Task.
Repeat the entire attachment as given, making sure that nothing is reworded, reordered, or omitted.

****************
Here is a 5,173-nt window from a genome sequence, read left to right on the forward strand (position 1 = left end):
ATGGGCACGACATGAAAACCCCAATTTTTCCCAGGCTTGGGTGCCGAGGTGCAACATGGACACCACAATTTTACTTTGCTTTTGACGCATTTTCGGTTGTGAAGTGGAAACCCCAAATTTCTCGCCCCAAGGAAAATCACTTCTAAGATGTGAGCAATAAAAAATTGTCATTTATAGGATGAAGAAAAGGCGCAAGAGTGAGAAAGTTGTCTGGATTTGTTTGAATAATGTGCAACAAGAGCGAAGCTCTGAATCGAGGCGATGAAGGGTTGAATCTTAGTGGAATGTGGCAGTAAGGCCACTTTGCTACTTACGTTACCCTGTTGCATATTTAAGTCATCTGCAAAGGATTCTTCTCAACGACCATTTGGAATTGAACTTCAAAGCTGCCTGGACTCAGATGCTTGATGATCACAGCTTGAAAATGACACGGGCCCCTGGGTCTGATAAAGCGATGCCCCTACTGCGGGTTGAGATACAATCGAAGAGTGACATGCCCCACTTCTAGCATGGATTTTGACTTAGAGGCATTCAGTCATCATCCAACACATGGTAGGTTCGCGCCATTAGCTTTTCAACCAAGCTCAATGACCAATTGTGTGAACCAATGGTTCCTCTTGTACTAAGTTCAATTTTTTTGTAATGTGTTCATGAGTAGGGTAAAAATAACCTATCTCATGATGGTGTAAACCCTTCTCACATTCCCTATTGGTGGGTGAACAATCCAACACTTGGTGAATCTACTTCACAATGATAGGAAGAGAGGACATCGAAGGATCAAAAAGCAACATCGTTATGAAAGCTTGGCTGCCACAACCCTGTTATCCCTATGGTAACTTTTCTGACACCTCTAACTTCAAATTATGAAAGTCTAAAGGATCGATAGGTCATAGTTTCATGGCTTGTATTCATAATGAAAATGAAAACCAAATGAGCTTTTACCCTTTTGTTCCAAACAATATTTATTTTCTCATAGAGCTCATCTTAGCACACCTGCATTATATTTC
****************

Here is a 5,173-nt window from a genome sequence, read left to right on the forward strand (position 1 = left end):
ATGGGCACGACATGAAAACCCCAATTTTTCCCAGGCTTGGGTGCCGAGGTGCAACATGGACACCACAATTTTACTTTGCTTTTGACGCATTTTCGGTTGTGAAGTGGAAACCCCAAATTTCTCGCCCCAAGGAAAATCACTTCTAAGATGTGAGCAATAAAAAATTGTCATTTATAGGATGAAGAAAAGGCGCAAGAGTGAGAAAGTTGTCTGGATTTGTTTGAATAATGTGCAACAAGAGCGAAGCTCTGAATCGAGGCGATGAAGGGTTGAATCTTAGTGGAATGTGGCAGTAAGGCCACTTTGCTACTTACGTTACCCTGTTGCATATTTAAGTCATCTGCAAAGGATTCTTCTCAACGACCATTTGGAATTGAACTTCAAAGCTGCCTGGACTCAGATGCTTGATGATCACAGCTTGAAAATGACACGGGCCCCTGGGTCTGATAAAGCGATGCCCCTACTGCGGGTTGAGATACAATCGAAGAGTGACATGCCCCACTTCTAGCATGGATTTTGACTTAGAGGCATTCAGTCATCATCCAACACATGGTAGGTTCGCGCCATTAGCTTTTCAACCAAGCTCAATGACCAATTGTGTGAACCAATGGTTCCTCTTGTACTAAGTTCAATTTTTTTGTAATGTGTTCATGAGTAGGGTAAAAATAACCTATCTCATGATGGTGTAAACCCTTCTCACATTCCCTATTGGTGGGTGAACAATCCAACACTTGGTGAATCTACTTCACAATGATAGGAAGAGAGGACATCGAAGGATCAAAAAGCAACATCGTTATGAAAGCTTGGCTGCCACAACCCTGTTATCCCTATGGTAACTTTTCTGACACCTCTAACTTCAAATTATGAAAGTCTAAAGGATCGATAGGTCATAGTTTCATGGCTTGTATTCATAATGAAAATGAAAACCAAATGAGCTTTTACCCTTTTGTTCCAAACAATATTTATTTTCTCATAGAGCTCATCTTAGCACACCTGCATTATATTTC